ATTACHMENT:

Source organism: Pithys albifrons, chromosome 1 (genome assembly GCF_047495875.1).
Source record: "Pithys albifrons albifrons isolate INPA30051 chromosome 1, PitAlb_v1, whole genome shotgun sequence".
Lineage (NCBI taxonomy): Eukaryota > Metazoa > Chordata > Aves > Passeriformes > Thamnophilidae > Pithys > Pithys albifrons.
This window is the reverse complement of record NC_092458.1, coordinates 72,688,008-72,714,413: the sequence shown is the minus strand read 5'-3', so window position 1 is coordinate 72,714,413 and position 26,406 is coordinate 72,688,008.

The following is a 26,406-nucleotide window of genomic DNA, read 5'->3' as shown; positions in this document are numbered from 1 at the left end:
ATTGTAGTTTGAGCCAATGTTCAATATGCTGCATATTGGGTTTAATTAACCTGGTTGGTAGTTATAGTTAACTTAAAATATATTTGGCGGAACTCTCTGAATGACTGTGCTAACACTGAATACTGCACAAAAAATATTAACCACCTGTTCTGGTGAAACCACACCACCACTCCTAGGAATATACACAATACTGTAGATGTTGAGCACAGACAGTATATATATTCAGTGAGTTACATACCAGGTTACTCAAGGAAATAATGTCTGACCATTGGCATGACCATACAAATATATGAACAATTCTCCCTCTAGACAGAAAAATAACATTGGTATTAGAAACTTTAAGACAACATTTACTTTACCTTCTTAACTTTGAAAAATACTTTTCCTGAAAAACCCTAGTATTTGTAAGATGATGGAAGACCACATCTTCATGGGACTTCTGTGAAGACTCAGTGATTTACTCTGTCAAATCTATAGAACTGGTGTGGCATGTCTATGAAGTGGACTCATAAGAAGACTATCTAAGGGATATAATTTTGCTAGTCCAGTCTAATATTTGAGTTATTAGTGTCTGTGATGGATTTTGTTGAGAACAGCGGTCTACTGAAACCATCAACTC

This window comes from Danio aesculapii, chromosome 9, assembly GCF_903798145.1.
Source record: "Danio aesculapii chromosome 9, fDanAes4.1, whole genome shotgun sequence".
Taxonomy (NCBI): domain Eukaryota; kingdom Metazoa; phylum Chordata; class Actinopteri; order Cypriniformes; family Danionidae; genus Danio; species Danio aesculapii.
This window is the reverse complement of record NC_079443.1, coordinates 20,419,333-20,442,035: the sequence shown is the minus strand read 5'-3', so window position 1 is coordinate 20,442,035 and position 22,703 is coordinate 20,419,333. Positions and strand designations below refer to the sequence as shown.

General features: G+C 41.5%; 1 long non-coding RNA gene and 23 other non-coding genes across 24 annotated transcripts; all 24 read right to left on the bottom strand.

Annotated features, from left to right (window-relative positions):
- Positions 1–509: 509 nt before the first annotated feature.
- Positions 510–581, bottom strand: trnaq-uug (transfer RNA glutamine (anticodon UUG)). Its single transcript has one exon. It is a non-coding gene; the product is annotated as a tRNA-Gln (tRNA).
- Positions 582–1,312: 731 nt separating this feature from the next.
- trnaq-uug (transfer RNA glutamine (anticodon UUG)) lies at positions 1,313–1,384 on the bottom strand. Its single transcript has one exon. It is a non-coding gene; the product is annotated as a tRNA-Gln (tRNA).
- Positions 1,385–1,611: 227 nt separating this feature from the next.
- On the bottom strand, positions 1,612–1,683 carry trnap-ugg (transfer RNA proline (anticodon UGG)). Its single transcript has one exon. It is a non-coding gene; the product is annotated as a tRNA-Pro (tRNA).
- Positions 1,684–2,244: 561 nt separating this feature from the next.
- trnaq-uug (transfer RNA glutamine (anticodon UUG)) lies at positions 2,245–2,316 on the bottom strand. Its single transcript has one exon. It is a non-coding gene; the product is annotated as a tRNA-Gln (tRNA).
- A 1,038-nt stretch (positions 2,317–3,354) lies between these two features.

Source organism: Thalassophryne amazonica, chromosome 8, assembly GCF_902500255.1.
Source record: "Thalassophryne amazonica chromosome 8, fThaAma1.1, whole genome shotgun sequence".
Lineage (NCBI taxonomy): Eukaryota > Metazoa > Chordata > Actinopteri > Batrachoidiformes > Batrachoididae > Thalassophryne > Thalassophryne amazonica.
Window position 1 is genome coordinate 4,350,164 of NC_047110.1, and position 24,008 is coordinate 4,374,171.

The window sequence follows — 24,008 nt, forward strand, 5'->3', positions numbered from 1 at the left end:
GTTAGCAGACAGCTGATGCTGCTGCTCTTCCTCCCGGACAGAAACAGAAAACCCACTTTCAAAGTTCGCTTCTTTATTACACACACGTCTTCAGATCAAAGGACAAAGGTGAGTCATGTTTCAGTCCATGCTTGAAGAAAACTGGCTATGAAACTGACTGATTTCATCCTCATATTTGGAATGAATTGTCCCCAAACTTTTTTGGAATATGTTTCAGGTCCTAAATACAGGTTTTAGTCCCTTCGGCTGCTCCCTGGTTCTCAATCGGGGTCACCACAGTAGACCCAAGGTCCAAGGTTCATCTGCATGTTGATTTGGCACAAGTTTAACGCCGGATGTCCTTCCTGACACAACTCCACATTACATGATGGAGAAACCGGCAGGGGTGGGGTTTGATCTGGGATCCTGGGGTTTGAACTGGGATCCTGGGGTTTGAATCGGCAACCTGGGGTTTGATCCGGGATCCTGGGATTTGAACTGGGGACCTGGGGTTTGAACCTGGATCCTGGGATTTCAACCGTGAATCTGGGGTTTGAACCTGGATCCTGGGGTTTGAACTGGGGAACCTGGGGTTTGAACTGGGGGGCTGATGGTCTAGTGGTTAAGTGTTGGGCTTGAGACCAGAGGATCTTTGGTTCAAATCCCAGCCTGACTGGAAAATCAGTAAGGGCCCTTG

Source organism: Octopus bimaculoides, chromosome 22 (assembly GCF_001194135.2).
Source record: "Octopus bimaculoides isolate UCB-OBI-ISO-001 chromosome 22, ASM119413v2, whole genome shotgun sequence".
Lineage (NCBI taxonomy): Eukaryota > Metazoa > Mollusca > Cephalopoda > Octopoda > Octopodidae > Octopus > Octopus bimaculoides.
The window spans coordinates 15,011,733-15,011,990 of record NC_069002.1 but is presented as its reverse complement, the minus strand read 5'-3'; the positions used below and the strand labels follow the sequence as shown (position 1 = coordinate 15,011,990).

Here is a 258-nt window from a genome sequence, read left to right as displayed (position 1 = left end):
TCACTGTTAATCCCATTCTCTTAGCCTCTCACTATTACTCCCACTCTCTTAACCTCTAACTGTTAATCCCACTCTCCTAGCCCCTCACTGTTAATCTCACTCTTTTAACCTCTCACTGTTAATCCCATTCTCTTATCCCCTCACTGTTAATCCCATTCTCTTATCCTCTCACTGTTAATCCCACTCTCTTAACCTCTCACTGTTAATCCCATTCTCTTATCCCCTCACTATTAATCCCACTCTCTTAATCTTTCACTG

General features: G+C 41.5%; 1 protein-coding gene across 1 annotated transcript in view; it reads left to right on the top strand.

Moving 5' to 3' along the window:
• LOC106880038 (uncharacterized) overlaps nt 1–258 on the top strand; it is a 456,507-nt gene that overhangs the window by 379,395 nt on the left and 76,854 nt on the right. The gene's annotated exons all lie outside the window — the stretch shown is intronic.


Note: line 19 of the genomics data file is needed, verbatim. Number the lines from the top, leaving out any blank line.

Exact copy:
- Positions 1,684–2,244: 561 nt separating this feature from the next.